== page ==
© Christopher Earls Brennen


``With a host of furious fancies
Whereof I am commander,
With a burning spear, and a horse of air,
To the wilderness I wander.
By a knight of ghosts and shadows
I summoned am to tourney
Ten leagues beyond the wide world's end.
Methinks it is no journey.''

From ``Tom O'Bedlam'' (17th century, anonymous).


On Christmas Day, 1983, at our temporary home on South Holliston Avenue in Pasadena, Doreen, the children and I were celebrating our traditional family Christmas. I do not recall anything that would allow my memory to separate that day from dozens of other delightful Christmases except for one thing. Instead of the traditional gift from under the Christmas tree, at the conclusion of that ceremony, Doreen, Dana, Kathy and Patrick wheeled in a brand new mountain bicycle. It was, perhaps, the best Christmas gift I ever received. The timing was perfect for I had had my eye on one of these new bicycle designs and was, at the same time, looking for a form of exercise that would not only improve my health but also be fun. It was a brand new Schwinn Mirada and seemed to require virtually no effort to propel. Shortly thereafter I began to make short trips into the nearby San Gabriel mountains. For the first few months I would impose upon Doreen to give me a ride up the tortuous road to Mount Wilson and, from there, I would ride down one of the two fire roads to Pasadena. Later I began to venture onto the various trails around Mount Wilson and into the canyons of the several forks of the San Gabriel river. During the week I would pour over my maps of the mountains, plotting out my next trip, making sure of the distances and the elevation changes. As my horizons widened, and my ambitions grew, one particular adventure began to intrigue me. I had, on several occasions, riden some distance on a trail up the East Fork of the San Gabriel River starting at the end of the road above Azusa. I noticed on the map that this canyon ran almost the whole way through the San Gabriel range. Indeed if one climbed up the Blue Ridge above Wrightwood on the northern side of the mountains then one could drop down from Vincent Gap into Vincent Gulch and, from there, into the canyon of the East Fork of the San Gabriel. My map indicated a trail through this canyon that one could follow all the way to the south end and thus emerge onto the road above Azusa. I recognized that this would be a very ambitious traverse but I reasoned that, if I started early and had the advantage of a downhill ride the whole way, then I should be able to make it. Circumstances were to prove otherwise.

Thus it was that very early on the morning of Saturday, Nov.11, 1989, Doreen and I set off for the Angeles Crest Highway which winds for about fifty miles along the spine of the San Gabriel Mountains. From La Canada Flintridge we climbed about 5000ft through the morning haze, past Red Box junction which had so often been my drop-off point and on to Charlton Flats, the Chilao Visitor's Center and Newcomb Ranch. I knew that Doreen was getting a little impatient as we climbed further and deeper into the mountains. Finally, when we reached the 7018ft Cloudburst Summit about 9.00am, I felt that I had reached a good starting point. So I turned the car around for Doreen, unloaded my bicycle and we parted ways, Doreen to return home and I to continue along the Angeles Crest Highway.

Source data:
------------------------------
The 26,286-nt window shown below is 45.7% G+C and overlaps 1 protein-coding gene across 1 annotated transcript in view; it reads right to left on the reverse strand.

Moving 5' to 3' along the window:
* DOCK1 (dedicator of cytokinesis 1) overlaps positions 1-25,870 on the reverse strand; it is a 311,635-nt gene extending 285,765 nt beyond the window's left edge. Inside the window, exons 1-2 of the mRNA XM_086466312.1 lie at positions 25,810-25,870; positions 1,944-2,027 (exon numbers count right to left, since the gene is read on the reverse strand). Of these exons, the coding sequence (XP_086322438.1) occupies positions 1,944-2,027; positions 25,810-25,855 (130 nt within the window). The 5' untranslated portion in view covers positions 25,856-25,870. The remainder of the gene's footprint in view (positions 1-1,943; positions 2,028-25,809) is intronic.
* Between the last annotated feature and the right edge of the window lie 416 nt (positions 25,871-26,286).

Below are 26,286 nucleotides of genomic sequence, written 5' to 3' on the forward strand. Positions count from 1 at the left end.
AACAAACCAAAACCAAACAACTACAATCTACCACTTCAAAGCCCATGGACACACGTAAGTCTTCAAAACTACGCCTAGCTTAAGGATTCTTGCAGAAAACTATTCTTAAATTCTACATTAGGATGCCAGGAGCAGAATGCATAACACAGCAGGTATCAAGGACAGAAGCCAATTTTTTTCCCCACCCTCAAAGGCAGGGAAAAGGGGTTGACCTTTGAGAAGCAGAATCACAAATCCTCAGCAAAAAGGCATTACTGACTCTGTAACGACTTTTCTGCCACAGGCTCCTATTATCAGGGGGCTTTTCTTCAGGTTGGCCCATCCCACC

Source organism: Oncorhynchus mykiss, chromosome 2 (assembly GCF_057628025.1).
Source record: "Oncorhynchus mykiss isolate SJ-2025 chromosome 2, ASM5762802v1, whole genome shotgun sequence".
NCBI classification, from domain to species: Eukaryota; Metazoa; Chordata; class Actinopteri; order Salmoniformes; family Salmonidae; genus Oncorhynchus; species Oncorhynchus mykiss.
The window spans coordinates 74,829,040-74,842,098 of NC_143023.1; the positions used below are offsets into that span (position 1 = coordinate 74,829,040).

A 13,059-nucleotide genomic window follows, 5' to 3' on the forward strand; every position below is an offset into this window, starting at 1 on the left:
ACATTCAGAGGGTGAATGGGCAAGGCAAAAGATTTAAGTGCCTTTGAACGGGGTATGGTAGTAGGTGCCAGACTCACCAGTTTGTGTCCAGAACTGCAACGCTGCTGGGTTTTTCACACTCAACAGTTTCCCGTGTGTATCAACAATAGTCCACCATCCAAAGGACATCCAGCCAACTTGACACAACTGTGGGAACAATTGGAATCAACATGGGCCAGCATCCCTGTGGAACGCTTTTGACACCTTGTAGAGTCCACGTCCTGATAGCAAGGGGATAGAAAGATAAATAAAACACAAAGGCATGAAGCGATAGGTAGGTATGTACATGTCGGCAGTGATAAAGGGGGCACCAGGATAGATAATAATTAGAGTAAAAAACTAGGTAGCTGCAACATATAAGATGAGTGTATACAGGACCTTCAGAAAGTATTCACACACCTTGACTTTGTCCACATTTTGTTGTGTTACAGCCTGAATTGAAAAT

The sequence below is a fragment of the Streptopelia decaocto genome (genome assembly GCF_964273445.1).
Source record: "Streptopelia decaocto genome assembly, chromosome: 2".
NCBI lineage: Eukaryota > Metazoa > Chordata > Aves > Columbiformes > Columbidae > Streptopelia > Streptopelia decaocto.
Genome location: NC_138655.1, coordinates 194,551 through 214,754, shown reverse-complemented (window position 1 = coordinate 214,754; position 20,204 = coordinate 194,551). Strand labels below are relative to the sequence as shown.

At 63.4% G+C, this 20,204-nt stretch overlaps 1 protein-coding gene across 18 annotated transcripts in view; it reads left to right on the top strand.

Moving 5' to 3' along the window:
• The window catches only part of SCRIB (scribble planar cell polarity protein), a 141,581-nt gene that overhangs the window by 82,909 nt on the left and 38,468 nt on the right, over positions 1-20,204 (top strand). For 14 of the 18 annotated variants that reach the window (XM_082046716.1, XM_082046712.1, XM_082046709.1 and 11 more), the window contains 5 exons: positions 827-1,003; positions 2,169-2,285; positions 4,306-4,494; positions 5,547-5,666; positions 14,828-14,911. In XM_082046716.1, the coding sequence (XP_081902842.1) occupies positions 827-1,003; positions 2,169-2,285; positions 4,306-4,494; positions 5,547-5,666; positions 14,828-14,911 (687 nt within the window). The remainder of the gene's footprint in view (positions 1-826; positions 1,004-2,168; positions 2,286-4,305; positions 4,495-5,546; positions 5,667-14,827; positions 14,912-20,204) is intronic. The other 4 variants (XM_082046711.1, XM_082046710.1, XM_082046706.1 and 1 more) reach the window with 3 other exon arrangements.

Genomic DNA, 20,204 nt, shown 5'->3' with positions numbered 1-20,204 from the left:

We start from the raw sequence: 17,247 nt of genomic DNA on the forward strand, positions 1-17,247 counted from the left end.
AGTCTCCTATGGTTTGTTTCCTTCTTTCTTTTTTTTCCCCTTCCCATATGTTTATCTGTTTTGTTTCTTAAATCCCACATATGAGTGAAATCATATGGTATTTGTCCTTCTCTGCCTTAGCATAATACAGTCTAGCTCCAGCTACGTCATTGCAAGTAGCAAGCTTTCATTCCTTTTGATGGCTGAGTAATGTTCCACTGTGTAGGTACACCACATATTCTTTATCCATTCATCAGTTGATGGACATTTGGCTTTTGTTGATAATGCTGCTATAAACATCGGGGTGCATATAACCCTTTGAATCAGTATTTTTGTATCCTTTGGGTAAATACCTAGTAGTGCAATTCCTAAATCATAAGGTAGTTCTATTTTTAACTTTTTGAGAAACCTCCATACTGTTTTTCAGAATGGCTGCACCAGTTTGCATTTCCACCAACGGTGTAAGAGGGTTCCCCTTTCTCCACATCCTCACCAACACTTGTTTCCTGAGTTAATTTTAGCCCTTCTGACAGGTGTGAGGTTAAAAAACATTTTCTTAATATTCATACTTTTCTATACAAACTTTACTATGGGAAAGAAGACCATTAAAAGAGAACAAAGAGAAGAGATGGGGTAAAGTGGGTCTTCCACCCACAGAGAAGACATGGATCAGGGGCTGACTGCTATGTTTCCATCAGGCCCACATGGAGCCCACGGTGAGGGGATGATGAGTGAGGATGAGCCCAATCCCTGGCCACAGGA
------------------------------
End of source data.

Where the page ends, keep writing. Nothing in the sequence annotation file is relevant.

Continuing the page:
The air was crisp and filled with the morning scent of the pine trees as I rode along this beautiful road in the sky. Several gentle descents and ascents took me past the Eagles Roost and through the Mount Williamson tunnels to Islip Saddle where a precipitous road once connected with Route 39 coming up from Azusa. The road between Islip Saddle and Crystal Lake having been wiped out once too often by floods and earthquake-generated land slides, the State had given up trying to maintain that section and had allowed it to return to its natural condition. During previous adventures, I had navigated the remains of this route on my bicycle. This time my objective lay further along the Angeles Crest Highway and so I began the climb from Islip Saddle, past Mount Hawkins and Throop Peak to Dawson Saddle, at 7903ft the highest point on the Angeles Crest Highway. At Dawson Saddle I had come about 11 miles from my starting point at Cloudburst Summit. From there it was a swift and exciting ride of about 3 miles down to the 6560ft trail junction at Vincent Gap which I reached at about 11.30am. There I paused for lunch and reflection before continuing the next stage of my planned trip. Already I was somewhat apprehensive about the limited amount of daylight remaining. However I reasoned that, provided the trail that appeared on my map existed (and I had no reason to think that it did not for the map had proved reliable elsewhere), I should be able to reach civilization again before dark.

With eager anticipation, I left the road at Vincent Gap, following the trail that drops fairly steeply down Vincent Gulch toward the Mine Gulch junction. This is rugged, forested country and, during the descent, I entered the Sheep Mountain Wilderness, the home of a substantial herd of Nelson Bighorn Sheep and a number of bears and cougars. The forest was a mix of conifers and deciduous trees whose autumn colors added to the spectacular scenery. The 9399ft Mount Baden-Powell formed a dramatic western wall to the canyon. About a year later I climbed this mountain, named after the founder of the Boy Scout movement. In the register at the summit I placed this message:

``Oct.6, 1990. In memory of my father Wilfred M.Brennen (1911-1987) who, as Chief Commissioner of Scouting in Northern Ireland, worked tirelessly to reduce sectarian violence by bringing together Catholic and Protestant youth within the Scouting Movement. Today he would have been 79.''

View of Prairie Fork junction In East Fork Narrows
from Big Horn Mine

Though steep the trail was mostly rideable and I made fairly good progress with only the occasional need to carry my bike. I paused a number of times to admire this beautiful land. After a descent of about 2000ft from Vincent Gap, I emerged onto a flat area of sand and rock, the 4500ft Mine Gulch junction where Vincent Gulch, Mine Gulch and Prairie Fork all meet before the sum of their contents plunges into the canyon of the East Fork of the San Gabriel River. Another trail drops down to this junction from the Cabin Flat campground on Prairie Fork; it used to be possible to reach Cabin Flat campground by car using a dirt road from the Blue Ridge above Wrightwood. Indeed as I approached the Mine Gulch junction I came upon two young men who had hiked down Prairie Fork from Cabin Flat. They seemed truly amazed when they spotted me riding my bicycle towards them and looked at me with even greater astonishment when I told them of my destination.